A retrospective review of two years of intensive care admissions with a primary diagnosis of burns in a quaternary burns centre

Dr Juliette Mewton1, Dr  John  Gowardman1

1Royal Brisbane and Women’s Hospital , Herston , Australia


Introduction. Ninety-one patients were admitted to the Intensive Care Unit during 2015-2017. Admission characteristics, primary treatment, analgesia management and antimicrobial screening, infections and treatment were reviewed.

Methods. A retrospective chart review of ninety-one patients admitted to the Intensive Care Unit with a primary diagnosis of Burns.

Results. Of ninety-one admissions sixty-four were male and twenty-seven female. Median age at presentation was forty-three years (range fifteen- eighty-five). Cause of burn was deliberate self-harm in twenty-six patients (28.5%), accidental causes sixty-four (70%) and one forensic (1.5%). The mechanism of burn was electrocution four patients, accelerant thirty-three, MVA 2, House fire/blast fourteen, camp fire eight, or other causes five patients. Twenty-eight (31%) were direct admissions, fifty-nine transitioned through one facility, four via two centres and four from overseas.
The Total Body Surface Area range was eight-ninety-eight percent. The ICU length of stay was a median twenty-two days (range one – seventy-six days). Ten were palliated within twenty-four hours of admission seventeen patients died during admission (18.68%). On presentation only fifty-three (58%) were normothermic. Fifty-one had a lacticaemia (maximum 10.2 mmol/l). Forty-one had a haemoglobin below eighty or above one hundred and fifty-five grams per litre. Sixty- seven (73.6%) had more fluid resuscitation than their parkland calculation and that was despite forty-one patients having no pre-ICU fluids recorded. Forty required vasopressors and three patients required multiple agents. During their Intensive care stay fifty-seven had positive sputum microscopy, twenty-three positive blood and/or urine and twenty positive donor sites. Twelve had positive MRO screens.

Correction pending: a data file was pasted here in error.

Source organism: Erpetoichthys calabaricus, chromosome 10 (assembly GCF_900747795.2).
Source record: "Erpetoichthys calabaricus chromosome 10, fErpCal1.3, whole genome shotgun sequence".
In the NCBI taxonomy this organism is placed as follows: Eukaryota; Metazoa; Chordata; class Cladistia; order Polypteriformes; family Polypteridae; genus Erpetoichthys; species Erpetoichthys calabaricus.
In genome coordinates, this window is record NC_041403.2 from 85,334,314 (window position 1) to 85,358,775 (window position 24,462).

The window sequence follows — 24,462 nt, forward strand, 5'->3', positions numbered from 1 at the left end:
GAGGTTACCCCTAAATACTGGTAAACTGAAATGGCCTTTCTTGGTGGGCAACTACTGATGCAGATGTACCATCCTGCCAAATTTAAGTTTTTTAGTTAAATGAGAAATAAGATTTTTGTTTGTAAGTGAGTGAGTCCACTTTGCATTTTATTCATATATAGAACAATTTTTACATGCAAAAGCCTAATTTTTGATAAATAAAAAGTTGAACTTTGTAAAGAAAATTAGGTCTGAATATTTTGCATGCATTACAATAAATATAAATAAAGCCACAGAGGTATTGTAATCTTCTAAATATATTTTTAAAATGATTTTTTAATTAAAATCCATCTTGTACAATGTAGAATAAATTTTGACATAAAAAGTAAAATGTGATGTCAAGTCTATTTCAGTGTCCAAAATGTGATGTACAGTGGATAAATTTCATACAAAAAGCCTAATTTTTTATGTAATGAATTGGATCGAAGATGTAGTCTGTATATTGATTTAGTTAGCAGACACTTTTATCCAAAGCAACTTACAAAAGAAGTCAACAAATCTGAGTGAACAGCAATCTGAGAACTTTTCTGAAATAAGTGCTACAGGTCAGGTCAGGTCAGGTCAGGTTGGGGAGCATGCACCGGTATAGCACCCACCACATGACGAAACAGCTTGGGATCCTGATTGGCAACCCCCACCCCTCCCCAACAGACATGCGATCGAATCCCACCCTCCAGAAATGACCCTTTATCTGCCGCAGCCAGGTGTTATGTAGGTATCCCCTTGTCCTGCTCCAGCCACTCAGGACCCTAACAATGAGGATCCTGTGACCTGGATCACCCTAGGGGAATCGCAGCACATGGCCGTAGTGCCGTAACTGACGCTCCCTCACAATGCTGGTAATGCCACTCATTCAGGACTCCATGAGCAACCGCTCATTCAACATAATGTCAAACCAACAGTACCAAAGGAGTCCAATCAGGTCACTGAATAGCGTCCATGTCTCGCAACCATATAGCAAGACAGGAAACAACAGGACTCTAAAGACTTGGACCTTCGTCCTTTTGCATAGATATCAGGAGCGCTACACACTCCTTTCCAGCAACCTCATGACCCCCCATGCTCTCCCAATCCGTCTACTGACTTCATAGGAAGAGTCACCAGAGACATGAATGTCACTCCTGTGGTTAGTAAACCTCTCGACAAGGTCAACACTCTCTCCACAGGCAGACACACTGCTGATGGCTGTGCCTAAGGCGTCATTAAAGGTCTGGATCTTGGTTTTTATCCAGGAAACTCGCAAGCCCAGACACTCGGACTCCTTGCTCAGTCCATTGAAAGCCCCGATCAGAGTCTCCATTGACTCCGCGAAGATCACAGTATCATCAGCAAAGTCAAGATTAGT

Conclusions. There is still significant clinical variation in management and review of primary resuscitation. Inter-hospital transfer and geography can complicate the primary resuscitation. Early debridement is essential. A review of microbiology and multiple resistant organism screening may reduce costs and streamline care.


Currently working as a Fellow in the Royal Brisbane and Womens Hospital, having had a significant interest in Burns management during my training in the UK as a Surgeon and in Australia as an Intensivist.


ANZBA is a not for profit organisation and the peak body for health professionals responsible for the care of the burn injured in Australia and New Zealand. ANZBA encourages higher standards of care through education, performance monitoring and research.

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